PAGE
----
The $85.2 million project will enhance student social space on the main level by expanding lounge and study spaces. It also will create state-of-the-art student organization and student involvement space, improve space for counseling and student support services and enhance meeting space near the Rogel Ballroom.
"The project team has worked to create highly interactive spaces that allow for students and student organizations to interact with each other in meaningful ways," said Royster Harper, U-M vice president for student life. "For almost 100 years, the union has been the place that the university family gathers to celebrate, collaborate, remember and create what is truly special about Michigan."
The current Michigan Union consists of the original building, which opened in 1919, and additions that were added in the 1930s and 1950s.
The project also includes plans for the enclosure of the courtyard for year-round use. The design calls for a new glass and steel roof structure over the courtyard. The appearance of the roof will incorporate arches and curves found in the original 1919 Michigan Union building.
"The nature of Michigan weather dictated the patio could only be used a few months per year. We also heard from students and others on campus about the need for more programming space," said Susan Pile, senior director for university unions and auxiliary services. "The enclosed courtyard will create a new vibrant, year-round social hub as a place for students, campuswide events and informal gathering space."
The renovations will improve accessibility under the Americans with Disabilities Act throughout the building.
Pile also noted that the north side of the building is the most heavily used entrance into the union. Data shows that more than 1.2 million people use this entrance each year and in many ways, consider it to be the front door to the building.
In recognition of this prominent entry, a new, curved glass entrance canopy will be constructed. The design will include architectural elements reflected throughout the original union building and the Michigan League, which was designed by the same architects as the union.
The project also plans to address infrastructure needs such as life safety; electrical, mechanical and plumbing improvements; elevator replacements and upgrades; replacement of the roof; restoration of windows; and some interior finish upgrades.
The union has long been a vibrant center for the campus community. It contains meeting and special event spaces; student organization office and activity spaces; dining and retail establishments; study lounges; and other services and resources related to support students and enhance the campus community.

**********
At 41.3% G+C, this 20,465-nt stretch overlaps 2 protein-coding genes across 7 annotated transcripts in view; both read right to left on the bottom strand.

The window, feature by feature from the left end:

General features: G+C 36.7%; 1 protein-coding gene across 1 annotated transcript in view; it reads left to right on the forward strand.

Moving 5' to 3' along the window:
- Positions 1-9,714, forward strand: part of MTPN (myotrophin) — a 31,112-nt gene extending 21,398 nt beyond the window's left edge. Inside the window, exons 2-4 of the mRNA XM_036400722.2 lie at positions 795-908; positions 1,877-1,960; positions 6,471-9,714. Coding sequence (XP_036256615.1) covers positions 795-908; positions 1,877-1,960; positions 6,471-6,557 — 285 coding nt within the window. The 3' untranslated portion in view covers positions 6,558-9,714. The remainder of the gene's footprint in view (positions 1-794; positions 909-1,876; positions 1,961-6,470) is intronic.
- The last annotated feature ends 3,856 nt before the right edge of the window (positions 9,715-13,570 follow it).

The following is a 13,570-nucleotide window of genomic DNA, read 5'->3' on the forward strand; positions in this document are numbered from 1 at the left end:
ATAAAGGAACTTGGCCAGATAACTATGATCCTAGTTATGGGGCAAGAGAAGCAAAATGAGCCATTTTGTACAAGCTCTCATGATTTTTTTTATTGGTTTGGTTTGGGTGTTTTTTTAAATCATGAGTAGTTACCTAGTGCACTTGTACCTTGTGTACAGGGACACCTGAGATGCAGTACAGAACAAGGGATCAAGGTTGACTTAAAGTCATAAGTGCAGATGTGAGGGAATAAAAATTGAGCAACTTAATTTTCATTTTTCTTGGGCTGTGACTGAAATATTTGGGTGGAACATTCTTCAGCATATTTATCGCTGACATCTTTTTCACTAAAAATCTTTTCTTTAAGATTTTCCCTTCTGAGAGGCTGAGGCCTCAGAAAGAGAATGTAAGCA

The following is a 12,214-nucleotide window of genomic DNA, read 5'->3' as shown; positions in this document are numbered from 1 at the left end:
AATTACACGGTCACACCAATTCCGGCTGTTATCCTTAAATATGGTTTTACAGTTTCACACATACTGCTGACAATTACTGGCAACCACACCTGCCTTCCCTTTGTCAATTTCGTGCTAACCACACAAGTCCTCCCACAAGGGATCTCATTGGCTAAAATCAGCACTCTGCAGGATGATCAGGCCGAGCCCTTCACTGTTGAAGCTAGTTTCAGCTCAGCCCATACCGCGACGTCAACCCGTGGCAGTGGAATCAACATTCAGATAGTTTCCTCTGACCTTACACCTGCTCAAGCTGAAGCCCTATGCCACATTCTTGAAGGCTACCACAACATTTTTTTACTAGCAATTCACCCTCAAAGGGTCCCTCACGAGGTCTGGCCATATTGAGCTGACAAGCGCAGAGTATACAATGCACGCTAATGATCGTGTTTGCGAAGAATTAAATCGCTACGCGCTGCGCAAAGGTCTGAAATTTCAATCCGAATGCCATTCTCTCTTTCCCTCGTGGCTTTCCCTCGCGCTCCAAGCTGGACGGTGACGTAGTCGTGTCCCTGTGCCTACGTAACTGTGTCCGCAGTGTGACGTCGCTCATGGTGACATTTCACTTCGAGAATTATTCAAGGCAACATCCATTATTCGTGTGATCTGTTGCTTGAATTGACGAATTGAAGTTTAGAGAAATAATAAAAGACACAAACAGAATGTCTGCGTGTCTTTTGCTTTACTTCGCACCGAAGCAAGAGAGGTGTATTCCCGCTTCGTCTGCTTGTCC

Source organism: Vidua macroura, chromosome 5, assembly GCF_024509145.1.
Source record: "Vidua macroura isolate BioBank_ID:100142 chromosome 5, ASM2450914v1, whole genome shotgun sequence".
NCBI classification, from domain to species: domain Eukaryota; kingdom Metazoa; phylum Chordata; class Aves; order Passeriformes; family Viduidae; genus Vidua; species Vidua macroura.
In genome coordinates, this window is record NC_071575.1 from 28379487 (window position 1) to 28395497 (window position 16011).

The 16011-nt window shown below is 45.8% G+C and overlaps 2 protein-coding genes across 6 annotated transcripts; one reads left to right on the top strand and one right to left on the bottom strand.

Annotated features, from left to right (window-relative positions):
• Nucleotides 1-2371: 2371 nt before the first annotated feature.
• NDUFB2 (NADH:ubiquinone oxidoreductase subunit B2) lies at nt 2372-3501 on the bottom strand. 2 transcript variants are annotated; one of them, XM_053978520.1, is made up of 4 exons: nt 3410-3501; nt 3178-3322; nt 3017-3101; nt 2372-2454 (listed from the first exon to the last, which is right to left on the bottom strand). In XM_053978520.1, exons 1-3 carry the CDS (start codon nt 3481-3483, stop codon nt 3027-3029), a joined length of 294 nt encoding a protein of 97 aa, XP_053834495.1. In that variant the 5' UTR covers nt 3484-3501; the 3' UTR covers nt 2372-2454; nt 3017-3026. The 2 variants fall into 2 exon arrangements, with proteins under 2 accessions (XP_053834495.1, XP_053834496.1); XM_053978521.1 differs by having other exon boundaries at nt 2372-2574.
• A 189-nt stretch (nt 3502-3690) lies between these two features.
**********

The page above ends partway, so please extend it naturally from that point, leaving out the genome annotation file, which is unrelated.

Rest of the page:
Pile also said that the Michigan Union Board of Representatives and the student organization Building a Better Michigan were instrumental in assuring student involvement and successfully advocating for improvements to the union.
"We provided input to the architects and designers on what students would like to see in this project," said Jason Comstock, U-M student and co-president of Building a Better Michigan. "The renovation will bring the iconic building back to life and make students excited about their union again."
Funding will be provided from the Student Life student fee for facility renewal and investment proceeds. In April 2013, the Board of Regents approved a new $65-per-term student fee that will fund improvements in the university unions and recreational sports facilities. The Michigan Union project is the latest in an initiative of investments to revitalize spaces beyond the classroom, from unions and recreational fields to buildings.
The architectural firm Integrated Design Solutions, in association with Workshop Architects Inc. as the design architect, and Hartman-Cox Architects as the historic preservation specialists, designed the project.
The two-year project is expected to begin in spring 2018. The project will provide an average of 75 onsite construction jobs. There will be no impact on parking from this project.
The Michigan Union is the third-oldest college union in the nation. It is the successor to an earlier union clubhouse, a remodeled residence built originally by Judge Thomas M. Cooley, a longtime member of the university's law faculty.
In early 1916, the clubhouse was torn down to make way for a new Michigan Union. The growth of the student body and the increasing importance of the union made an expansion of its facilities imperative. Plans for the new union were prepared by alumni and brothers Allen Pond and Irving K. Pond.